6. Marlinchaser

    Marlinchaser Chillin' With My Peeps

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    I think what they sell now is too flimsy if you want to keep it any lenghth of time, we bought ours when first born was (maybe 5) he is now 13 and it has been gone at least 2 years. the 2 seater thing broke, the chains (enclosed in plastic so you couldnt see the rust) were ready to break, the slide snapped in half. I dont think my kids were abusive too it, it just didnt seem made to be left outside, might still be here if I had assembled it in the living room. Granparents bought it, so I assembled it and let the kids play. I want to say it was around 200, but that may be wrong. The wooden ones will definately outlast them, and when the kids are through swinging you can always hang a porchswing, and enjoy it yourself.
     
  7. HennysMom

    HennysMom Keeper of the Tiara

    Pat..


    you could also just make it yourself using an A-Frame construction, buy 2 swings from Lowes (we have one for DS in our tree [​IMG]) and then add a slide to the side or even a rockwall.

    It will be much cheaper if you build it yourself. Look online for plans, they're out there - and many are free! You will need a good sized drill bit, carriage bolts, eye and S hooks, but you could probably get away with 2 swings (no hard plastic seats, but PVC type soft) and heavy duty coated non-pinching chains, slide, Tent/rockwall for around $400.

    our swing thats attached to our tree on the sideyard (look at my BYC page..you'll see it) was about $35.00 for everything including the heavy duty hooks to attach it to the tree limb - and it holds up to 300 lbs.
     
    Last edited: May 11, 2009
  8. flopshot

    flopshot Chillin' With My Peeps

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    you could probably slap one together (double swing ) for 100.00 or so. when the kids are done with it turn it into an A frame chicken run.
     
  9. patandchickens

    patandchickens Flock Mistress

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    Ontario, Canada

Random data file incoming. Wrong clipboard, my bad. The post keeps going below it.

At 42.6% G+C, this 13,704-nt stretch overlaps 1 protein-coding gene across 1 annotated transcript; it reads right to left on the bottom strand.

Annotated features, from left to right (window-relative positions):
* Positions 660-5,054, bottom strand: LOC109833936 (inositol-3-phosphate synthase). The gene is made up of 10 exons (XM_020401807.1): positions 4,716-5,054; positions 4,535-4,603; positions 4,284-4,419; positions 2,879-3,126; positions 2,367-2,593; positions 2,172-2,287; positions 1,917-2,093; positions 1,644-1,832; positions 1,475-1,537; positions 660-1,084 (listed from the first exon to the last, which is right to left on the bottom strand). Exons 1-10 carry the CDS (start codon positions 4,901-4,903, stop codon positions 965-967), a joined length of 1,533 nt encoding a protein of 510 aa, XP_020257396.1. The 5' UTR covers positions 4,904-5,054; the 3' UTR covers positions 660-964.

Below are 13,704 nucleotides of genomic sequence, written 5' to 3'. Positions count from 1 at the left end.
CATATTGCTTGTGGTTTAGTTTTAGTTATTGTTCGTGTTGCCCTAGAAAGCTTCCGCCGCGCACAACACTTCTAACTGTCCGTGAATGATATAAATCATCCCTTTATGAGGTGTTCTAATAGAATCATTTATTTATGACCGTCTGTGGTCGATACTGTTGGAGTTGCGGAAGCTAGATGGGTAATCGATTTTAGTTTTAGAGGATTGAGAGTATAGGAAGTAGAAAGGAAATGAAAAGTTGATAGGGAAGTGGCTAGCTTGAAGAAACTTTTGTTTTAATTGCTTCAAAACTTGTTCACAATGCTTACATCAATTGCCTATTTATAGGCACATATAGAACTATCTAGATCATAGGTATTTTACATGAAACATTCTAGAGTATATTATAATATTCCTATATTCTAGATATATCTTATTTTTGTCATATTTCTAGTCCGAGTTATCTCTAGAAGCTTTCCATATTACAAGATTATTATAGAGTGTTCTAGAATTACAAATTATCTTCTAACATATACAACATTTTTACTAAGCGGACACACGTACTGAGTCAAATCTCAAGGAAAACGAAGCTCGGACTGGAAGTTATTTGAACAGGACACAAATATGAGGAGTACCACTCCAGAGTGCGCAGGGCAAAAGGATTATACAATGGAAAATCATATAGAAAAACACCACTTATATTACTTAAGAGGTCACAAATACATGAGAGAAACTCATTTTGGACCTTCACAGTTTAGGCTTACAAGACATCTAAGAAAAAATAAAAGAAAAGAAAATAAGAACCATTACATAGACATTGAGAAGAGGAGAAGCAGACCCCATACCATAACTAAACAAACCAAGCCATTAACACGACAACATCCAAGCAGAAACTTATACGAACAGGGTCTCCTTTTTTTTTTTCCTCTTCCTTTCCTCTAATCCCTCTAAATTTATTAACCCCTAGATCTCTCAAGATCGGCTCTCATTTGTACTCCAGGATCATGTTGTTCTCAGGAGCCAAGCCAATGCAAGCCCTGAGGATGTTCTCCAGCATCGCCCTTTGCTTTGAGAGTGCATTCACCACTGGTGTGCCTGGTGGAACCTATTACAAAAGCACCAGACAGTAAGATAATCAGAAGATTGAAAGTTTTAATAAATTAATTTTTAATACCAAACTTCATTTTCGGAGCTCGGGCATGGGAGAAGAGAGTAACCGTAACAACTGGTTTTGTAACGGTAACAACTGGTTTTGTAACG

Quote:Yeah, I know... but if I use cedar rather than p/t (and I probably would) it ends up more expensive... plus I have SO no time to build extra things this year (I have gutters to replace, another roofed run to build, the back deck to rebuild, LOTS of fence lines to be rebuilt including digging 3.5' postholes by hand, two frostfree hydrants to dig up and repair, and need to attempt to dig under the heaved-up end of the great big horse shed to try to reset and repair it)

    So there is great appeal to the idea of just going out and writing a check for a coupla hundred dollars, setting a few anchors or bags of postmix in the ground, and calling it good [​IMG]


    Pat
     
  10. HennysMom

    HennysMom Keeper of the Tiara

    Quote:Yeah, I know... but if I use cedar rather than p/t (and I probably would) it ends up more expensive... plus I have SO no time to build extra things this year (I have gutters to replace, another roofed run to build, the back deck to rebuild, LOTS of fence lines to be rebuilt including digging 3.5' postholes by hand, two frostfree hydrants to dig up and repair, and need to attempt to dig under the heaved-up end of the great big horse shed to try to reset and repair it)

    So there is great appeal to the idea of just going out and writing a check for a coupla hundred dollars, setting a few anchors or bags of postmix in the ground, and calling it good [​IMG]


    Pat

    yep... grab the checkbook.. LOL

    MUCH easier... [​IMG]